The second volume of Joe Kubert’s acclaimed Tarzan series is collected in IDW Publishing’s award-winning format. Collecting issues #214, 217 – 223, this beautiful tome features three stand-alone adventures, as well as the epic saga detailing The Return of Tarzan! Each and every story page has been scanned from Joe Kubert’s original art, and all but two of his covers (but we’re tenacious, we keep looking until the very last minute!). This is the fourth IDW Joe Kubert Artist’s Edition… some may say that’s too many for a single artist. We say, you just haven’t seen enough Kubert work!
- IDW Publishing, October 21, 2015
- ISBN: 978-1-63140-433-7
- 12″ x 17″, 168 pages
- $100 USD
- Order Online: eBay, AbeBooks
As with all AE format material (Artist’s Editions, Artifact Editions, Gallery Editions, Art Editions, Studio Editions, etc.), this is a collection of classic comic material and I’ll be reviewing the book and not the story. For a complete list of all current and announced editions, with review links, please visit our Index. Also, see What is an Artist’s Edition and our Artist Index. This site contains affiliate links for which I may be compensated.
IDW’s fourth Joe Kubert Artist’s Edition and their second featuring Tarzan. The complete five issue run of The Return Of Tarzan is included, along with three other stand alone stories. This volume is all thriller and no filler: every page is scanned from the original art.
Going through this volume made me stop and admire Kubert’s techniques for saving time with panels. The silhouette panel pops up time and time again, but it works on those pages. Paste ups of previous figures, black backgrounds or no backgrounds when zooming in all save time but play so well into the page compositions.
All scans are clear and crisp. Blacks show gradients throughout. The pages have a consistent tan aging to them, with the occasional light to dark brown. The paste ups really stand out as they’ll all dark brown. Kubert didn’t make any notes on the margins, and the only corrections are blue pencil in some of the word balloons.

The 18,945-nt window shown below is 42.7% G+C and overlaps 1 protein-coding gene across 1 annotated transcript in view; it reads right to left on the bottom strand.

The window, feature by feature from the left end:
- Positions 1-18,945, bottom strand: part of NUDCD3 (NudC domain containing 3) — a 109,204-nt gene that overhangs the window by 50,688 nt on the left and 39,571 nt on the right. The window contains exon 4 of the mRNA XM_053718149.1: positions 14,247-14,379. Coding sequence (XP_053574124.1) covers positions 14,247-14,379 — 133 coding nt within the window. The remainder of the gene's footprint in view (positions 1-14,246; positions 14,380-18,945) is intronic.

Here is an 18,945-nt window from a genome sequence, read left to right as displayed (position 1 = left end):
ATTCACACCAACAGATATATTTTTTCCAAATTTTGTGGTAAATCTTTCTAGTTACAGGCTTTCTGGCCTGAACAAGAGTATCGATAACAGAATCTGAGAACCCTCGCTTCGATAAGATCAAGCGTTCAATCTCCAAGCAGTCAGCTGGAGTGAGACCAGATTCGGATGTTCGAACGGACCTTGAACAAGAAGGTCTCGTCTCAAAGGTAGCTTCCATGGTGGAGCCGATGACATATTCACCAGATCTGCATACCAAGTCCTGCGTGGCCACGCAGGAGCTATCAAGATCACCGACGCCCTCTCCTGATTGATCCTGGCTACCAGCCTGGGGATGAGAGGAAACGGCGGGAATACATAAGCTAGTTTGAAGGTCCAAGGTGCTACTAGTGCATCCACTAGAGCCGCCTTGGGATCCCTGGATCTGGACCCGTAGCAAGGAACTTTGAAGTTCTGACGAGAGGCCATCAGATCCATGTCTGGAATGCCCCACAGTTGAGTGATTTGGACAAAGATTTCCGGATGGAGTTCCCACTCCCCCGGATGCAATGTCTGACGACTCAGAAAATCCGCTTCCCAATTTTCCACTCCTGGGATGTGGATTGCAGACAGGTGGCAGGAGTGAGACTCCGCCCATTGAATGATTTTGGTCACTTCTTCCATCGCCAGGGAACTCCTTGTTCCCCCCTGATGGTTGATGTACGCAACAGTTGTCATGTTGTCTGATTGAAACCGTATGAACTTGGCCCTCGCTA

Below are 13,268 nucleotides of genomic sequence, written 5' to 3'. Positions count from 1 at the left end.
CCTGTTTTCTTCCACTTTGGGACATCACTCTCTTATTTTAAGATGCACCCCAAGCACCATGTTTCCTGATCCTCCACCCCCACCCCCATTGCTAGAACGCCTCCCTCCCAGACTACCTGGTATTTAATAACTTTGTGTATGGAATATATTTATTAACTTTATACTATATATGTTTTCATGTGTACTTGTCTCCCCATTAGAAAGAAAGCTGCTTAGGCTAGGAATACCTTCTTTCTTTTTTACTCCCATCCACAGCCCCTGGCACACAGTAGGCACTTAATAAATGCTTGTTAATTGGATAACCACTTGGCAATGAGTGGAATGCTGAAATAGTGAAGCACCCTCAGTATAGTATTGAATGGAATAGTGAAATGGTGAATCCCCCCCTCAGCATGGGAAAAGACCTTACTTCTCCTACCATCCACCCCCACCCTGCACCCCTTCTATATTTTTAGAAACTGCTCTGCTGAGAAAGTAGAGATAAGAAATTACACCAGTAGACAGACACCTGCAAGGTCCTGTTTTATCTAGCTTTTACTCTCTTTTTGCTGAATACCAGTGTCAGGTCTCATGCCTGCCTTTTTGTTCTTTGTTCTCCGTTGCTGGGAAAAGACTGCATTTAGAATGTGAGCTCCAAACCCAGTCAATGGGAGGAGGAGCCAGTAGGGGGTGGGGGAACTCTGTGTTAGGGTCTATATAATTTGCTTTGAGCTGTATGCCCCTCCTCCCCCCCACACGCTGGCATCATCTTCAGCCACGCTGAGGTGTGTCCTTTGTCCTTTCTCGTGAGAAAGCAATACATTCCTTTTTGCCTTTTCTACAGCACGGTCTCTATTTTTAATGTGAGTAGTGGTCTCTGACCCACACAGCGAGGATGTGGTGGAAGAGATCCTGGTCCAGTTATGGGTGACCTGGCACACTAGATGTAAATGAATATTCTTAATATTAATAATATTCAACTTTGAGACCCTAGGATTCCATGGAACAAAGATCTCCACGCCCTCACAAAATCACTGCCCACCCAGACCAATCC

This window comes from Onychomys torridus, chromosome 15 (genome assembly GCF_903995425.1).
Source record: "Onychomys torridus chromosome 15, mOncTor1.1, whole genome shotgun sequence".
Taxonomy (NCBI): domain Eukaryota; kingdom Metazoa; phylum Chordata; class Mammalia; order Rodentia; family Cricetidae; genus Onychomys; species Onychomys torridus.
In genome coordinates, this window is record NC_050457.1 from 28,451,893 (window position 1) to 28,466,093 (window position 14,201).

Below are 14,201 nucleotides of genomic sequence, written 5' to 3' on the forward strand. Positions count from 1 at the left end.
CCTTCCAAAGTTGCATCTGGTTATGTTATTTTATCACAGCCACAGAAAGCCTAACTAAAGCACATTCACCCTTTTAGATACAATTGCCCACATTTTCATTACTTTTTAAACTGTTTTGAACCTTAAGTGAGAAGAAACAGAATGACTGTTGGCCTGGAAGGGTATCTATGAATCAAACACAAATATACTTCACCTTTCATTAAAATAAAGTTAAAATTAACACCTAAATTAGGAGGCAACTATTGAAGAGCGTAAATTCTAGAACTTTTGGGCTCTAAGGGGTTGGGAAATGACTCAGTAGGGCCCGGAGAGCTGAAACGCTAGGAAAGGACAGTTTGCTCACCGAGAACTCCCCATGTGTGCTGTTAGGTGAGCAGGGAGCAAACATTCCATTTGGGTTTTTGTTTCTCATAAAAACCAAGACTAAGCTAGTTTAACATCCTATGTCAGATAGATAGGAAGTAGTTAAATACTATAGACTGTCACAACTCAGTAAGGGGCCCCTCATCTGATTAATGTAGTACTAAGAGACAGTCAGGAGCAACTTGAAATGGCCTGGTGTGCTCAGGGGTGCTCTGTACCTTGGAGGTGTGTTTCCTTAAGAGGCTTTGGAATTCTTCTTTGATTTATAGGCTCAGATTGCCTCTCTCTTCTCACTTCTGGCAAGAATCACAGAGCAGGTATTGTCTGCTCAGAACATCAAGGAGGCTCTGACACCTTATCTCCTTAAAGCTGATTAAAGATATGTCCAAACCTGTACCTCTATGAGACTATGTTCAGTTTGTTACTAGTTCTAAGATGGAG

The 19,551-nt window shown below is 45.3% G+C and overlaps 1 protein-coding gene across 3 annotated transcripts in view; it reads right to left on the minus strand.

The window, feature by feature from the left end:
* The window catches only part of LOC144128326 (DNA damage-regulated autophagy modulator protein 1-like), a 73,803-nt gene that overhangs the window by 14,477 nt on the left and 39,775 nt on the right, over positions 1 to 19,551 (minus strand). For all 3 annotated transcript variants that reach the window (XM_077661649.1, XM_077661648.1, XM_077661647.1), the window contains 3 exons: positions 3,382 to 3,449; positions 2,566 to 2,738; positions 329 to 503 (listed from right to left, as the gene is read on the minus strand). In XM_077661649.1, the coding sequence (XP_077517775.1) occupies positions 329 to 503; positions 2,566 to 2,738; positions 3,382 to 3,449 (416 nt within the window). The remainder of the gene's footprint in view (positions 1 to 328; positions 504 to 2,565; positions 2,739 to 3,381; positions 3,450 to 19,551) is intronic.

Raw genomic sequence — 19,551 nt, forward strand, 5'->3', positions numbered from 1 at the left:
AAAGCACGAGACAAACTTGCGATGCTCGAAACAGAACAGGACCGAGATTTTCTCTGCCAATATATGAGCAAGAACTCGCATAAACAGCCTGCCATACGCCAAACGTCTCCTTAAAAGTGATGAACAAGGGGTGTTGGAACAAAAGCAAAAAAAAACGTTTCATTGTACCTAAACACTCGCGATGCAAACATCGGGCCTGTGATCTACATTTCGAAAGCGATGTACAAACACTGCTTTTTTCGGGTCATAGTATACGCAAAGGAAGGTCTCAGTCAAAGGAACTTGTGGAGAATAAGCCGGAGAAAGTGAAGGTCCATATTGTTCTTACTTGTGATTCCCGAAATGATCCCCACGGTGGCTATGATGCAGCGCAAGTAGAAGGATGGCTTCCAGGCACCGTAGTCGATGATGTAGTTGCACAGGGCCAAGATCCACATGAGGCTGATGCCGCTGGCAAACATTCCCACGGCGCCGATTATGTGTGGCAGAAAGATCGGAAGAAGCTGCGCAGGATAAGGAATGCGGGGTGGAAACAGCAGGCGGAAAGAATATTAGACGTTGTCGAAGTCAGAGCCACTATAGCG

I love Dahlk’s designs for this book. No rehash of volume one here: fresh and unique. The brown and black with red accent carry through from cover to cover. Chapter dividers of enlarged and shaded panels follow each issue, and although most covers are included Dahlk filled in for the missing with his signature cover replacements. Oddly the endpapers are straight black and white enlargements.
Production is top notch. Sewn binding with heavy matte paper stock. The book comes in a cardboard case with a small cover and UPC sticker. I don’t believe it was shrinkwrapped, but that detail eludes me.
Extras are a unique collection. The introduction from the first volume is used again here, and there is no gallery of Joe Kubert art following the main issues. Instead we’re treated to a collection of Tarzan images from a who’s who of comic talents.
It was Joe Kubert’s intention to create illustrations – called “remarques” – on a very limited number of special blank panels on the front cover of the first Tarzan Artist’s Edition. Sadly, Joe passed away before he could complete any of these. But 22 of these panels were eventually drawn by a host of fine artists who graciously agreed to participate so their originals could be auctioned off and with all the proceeds being donated to establish the Joe Kubert Scholarship Fund.
The press release from the event and all covers can be seen here. All twenty-two images are included, with twenty of them four to a page and two at full size.